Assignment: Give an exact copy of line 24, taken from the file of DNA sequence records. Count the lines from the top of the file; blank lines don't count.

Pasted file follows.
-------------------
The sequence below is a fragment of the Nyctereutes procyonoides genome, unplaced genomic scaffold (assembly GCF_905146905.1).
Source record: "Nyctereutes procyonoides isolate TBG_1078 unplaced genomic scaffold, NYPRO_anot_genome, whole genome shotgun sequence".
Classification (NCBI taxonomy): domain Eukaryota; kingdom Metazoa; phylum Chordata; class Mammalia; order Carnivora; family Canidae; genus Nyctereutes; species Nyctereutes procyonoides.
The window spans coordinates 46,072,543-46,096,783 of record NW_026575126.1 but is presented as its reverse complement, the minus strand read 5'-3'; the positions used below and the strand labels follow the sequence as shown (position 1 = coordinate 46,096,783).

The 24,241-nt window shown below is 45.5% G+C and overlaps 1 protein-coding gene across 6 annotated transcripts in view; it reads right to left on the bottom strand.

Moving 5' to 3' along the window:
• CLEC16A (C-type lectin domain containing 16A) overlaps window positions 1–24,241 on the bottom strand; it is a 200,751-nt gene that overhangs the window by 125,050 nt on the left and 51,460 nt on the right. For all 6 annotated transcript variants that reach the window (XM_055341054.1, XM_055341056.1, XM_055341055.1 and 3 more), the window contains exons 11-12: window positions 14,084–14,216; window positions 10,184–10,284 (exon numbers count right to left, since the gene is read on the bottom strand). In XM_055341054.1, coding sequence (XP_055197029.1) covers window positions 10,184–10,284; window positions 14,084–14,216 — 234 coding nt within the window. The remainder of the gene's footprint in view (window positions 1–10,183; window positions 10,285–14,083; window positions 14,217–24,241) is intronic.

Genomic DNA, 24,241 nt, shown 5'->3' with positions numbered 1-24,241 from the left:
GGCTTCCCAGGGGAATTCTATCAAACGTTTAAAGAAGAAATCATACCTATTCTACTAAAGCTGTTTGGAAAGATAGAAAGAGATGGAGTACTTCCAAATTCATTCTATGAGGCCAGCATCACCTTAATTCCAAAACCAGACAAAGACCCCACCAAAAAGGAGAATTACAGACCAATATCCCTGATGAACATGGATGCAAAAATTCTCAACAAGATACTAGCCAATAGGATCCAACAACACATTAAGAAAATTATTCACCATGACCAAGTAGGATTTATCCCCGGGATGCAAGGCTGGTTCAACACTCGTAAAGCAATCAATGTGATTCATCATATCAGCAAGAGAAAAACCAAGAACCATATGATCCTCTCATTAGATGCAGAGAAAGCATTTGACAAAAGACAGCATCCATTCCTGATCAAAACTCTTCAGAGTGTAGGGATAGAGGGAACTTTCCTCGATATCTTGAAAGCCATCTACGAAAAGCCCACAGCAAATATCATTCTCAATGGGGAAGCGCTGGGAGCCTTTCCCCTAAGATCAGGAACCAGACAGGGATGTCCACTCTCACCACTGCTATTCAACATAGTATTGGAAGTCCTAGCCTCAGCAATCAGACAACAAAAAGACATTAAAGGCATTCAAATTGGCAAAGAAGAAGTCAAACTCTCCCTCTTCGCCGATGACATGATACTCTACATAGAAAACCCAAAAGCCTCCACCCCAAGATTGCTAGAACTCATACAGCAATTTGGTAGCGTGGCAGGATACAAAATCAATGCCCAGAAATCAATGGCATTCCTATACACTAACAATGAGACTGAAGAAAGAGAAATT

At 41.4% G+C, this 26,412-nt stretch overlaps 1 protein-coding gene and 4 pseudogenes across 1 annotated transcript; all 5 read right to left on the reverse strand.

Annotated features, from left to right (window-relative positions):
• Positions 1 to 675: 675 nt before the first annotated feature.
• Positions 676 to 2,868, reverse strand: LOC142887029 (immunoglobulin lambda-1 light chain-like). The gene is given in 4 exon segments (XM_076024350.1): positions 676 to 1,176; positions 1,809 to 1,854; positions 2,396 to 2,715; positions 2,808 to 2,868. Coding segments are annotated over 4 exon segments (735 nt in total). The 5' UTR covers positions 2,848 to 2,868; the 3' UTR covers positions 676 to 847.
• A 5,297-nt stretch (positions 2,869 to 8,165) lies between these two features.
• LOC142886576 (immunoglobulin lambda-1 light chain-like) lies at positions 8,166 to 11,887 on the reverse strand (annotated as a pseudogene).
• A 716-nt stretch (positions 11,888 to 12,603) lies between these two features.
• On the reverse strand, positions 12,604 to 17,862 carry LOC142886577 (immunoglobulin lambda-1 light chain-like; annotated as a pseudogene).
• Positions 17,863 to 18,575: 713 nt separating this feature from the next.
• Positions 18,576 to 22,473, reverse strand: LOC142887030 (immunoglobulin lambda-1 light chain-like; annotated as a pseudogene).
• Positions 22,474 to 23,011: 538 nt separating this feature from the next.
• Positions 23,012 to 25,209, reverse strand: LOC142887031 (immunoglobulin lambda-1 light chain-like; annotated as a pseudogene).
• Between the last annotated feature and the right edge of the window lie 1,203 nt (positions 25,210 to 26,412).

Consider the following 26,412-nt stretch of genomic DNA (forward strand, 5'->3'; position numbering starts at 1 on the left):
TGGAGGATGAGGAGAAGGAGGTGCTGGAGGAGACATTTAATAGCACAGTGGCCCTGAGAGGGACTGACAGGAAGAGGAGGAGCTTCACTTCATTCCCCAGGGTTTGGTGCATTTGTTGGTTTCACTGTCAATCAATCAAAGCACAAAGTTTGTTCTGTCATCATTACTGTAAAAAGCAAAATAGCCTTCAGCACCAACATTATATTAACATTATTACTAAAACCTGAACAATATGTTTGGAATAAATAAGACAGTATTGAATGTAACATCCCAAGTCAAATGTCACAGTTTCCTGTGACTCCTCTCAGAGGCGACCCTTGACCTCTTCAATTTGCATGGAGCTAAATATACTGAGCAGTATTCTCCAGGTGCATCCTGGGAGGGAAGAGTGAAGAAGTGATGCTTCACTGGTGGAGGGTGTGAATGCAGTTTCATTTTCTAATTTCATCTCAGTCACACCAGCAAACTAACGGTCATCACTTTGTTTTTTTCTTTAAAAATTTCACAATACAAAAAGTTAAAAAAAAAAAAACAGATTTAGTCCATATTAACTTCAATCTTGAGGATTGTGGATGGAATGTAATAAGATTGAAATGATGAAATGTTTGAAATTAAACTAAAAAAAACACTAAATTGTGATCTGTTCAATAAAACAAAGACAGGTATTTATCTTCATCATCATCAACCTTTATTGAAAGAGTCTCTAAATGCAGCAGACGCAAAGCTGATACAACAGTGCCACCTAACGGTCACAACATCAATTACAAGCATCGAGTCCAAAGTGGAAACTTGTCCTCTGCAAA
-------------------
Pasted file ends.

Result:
TGGAGGATGAGGAGAAGGAGGTGCTGGAGGAGACATTTAATAGCACAGTGGCCCTGAGAGGGACTGACAGGAAGAGGAGGAGCTTCACTTCATTCCCCAGGGTTTGGTGCATTTGTTGGTTTCACTGTCAATCAATCAAAGCACAAAGTTTGTTCTGTCATCATTACTGTAAAAAGCAAAATAGCCTTCAGCACCAACATTATATTAACATTATTACTAAAACCTGAACAATATGTTTGGAATAAATAAGACAGTATTGAATGTAACATCCCAAGTCAAATGTCACAGTTTCCTGTGACTCCTCTCAGAGGCGACCCTTGACCTCTTCAATTTGCATGGAGCTAAATATACTGAGCAGTATTCTCCAGGTGCATCCTGGGAGGGAAGAGTGAAGAAGTGATGCTTCACTGGTGGAGGGTGTGAATGCAGTTTCATTTTCTAATTTCATCTCAGTCACACCAGCAAACTAACGGTCATCACTTTGTTTTTTTCTTTAAAAATTTCACAATACAAAAAGTTAAAAAAAAAAAAACAGATTTAGTCCATATTAACTTCAATCTTGAGGATTGTGGATGGAATGTAATAAGATTGAAATGATGAAATGTTTGAAATTAAACTAAAAAAAACACTAAATTGTGATCTGTTCAATAAAACAAAGACAGGTATTTATCTTCATCATCATCAACCTTTATTGAAAGAGTCTCTAAATGCAGCAGACGCAAAGCTGATACAACAGTGCCACCTAACGGTCACAACATCAATTACAAGCATCGAGTCCAAAGTGGAAACTTGTCCTCTGCAAA